As the fit of mortality grew ever more snug, as the quality of available time became ever more precious, I observed Steve grow ever more intensely present in the present, ever more aware of things last and lasting.
This past March, I made my final pilgrimage to Durham while Steve was still alive. He was still studying and teaching, mostly passages pertaining to aging and sickness and dying and mourning, Torah reinforcing his curiosity about his current reality and his determination to occupy that reality with full presence. I found my friend physically diminished but not morbid, not gloomy just intensely curious, playful but serious, regretful only when his need for rest robbed him of time for study and full mental clarity.
During that visit, Steve shared with me the gist of what would be his final public sessions of teaching. I saw him weave midrash and dream and reflection, much as he had often done throughout his rabbinic career. In the past, Steve had often accompanied congregants through that “valley of the shadow of death,” and had, in the process, become familiar with the landscape of sickness and dying and death and grieving. But back then, he now reflected, he had been like a docent in a museum, providing commentary and guidance on the major works of art on the wall. Now, Steve taught, he had become at once both the artwork and the docent, the text and the teacher.
Steve’s final public teaching epitomized a Torah as lived experience and a lived experience as sacred text. In that teaching, he inquired of the following Talmudic passage:
Until Abraham, there was no aging …. [Thus,] Abraham came and prayed for mercy, and [as a result] aging was at last noticeable….
Until Jacob, there was no illness leading up to death; rather, one would die suddenly. Jacob came and prayed for mercy, and illness was brought to the world, allowing one to prepare for one’s death…. (Baba Metziah 87a)
During his musing on this Talmudic passage, Steve read himself into the conversation it implies; that is, he read the text of his life into the rabbinic ascriptions about Abraham as the instigator of wrinkles and muscle aches and Jacob as the instigator of illness.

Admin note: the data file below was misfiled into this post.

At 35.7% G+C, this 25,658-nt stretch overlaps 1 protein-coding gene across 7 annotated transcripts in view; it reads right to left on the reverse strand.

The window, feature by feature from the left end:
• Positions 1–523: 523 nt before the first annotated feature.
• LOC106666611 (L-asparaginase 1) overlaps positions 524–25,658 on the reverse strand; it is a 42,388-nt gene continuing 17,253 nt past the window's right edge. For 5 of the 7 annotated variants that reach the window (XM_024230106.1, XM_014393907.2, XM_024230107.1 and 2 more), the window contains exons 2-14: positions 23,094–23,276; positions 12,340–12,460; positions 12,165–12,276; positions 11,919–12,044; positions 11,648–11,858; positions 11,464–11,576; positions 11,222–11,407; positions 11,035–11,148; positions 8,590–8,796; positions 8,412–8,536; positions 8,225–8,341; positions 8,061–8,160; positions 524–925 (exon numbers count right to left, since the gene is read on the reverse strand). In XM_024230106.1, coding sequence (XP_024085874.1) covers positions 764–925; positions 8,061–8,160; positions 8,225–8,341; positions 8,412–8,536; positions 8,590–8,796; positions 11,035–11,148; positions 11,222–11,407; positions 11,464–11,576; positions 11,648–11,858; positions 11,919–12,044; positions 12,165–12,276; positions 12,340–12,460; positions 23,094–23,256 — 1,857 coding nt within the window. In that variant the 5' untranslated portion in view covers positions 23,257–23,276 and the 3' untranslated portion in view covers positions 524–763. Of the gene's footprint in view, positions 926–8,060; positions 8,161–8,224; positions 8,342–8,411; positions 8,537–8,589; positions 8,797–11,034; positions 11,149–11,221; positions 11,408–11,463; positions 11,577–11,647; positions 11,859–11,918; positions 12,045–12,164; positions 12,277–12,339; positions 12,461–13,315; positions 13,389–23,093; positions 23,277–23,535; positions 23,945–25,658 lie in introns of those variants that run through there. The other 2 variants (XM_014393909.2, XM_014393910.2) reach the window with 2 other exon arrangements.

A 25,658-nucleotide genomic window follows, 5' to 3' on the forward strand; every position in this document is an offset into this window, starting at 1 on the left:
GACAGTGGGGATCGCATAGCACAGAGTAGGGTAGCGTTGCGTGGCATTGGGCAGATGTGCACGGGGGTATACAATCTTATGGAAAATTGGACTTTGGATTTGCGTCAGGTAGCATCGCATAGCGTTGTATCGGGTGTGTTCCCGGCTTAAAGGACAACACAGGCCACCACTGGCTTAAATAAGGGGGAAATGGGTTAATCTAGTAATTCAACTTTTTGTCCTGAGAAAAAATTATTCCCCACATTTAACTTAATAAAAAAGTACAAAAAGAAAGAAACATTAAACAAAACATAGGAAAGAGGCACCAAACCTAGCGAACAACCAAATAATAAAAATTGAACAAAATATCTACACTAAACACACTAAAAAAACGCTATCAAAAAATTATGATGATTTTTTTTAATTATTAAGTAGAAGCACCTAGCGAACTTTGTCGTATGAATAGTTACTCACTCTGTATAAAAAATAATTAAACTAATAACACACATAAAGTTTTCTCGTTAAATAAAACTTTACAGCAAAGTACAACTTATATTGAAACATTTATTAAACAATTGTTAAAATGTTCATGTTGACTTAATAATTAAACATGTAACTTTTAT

He described a dream in which he was in synagogue as the magbiah, the one lifting the Torah high into the air, something I’m sure he was then far too weak to do when not dreaming. As Steve dreamed himself raising up the Torah high above his head, he looked up and saw his own arms, the skin blotchy and loose as, in fact, it had become from the ravages of disease and treatments. Those arms had once propelled him to awards as a champion swimmer. And then the words sung in unison by the congregation, “V’zot HaTorah/This is the Torah that Moses presented to the children of Israel” now reverberated in the dream, referring both to the uplifted Torah scroll and to the arms that held it aloft.
E. M. Forster once wrote, “We must be willing to let go of the life we have planned, so as to have the life that is waiting for us.” What a privilege it was to accompany my friend, Steve, as he let go of the life he had planned and leaned into the life waiting for him.
The new year now upon us may well include much that we too have not planned, perhaps a new awareness of mortality’s snug fit, or a new concern for last and lasting things. May we each learn to receive with gratitude the days allotted to us as gifts. And may we learn to traverse the uneven terrain of our gifted lives with the skill of presence, with imagination, with empowerment enough to regard ourselves as sacred texts, and with a reenergized commitment to engage in the conversation that is a life infused by Torah.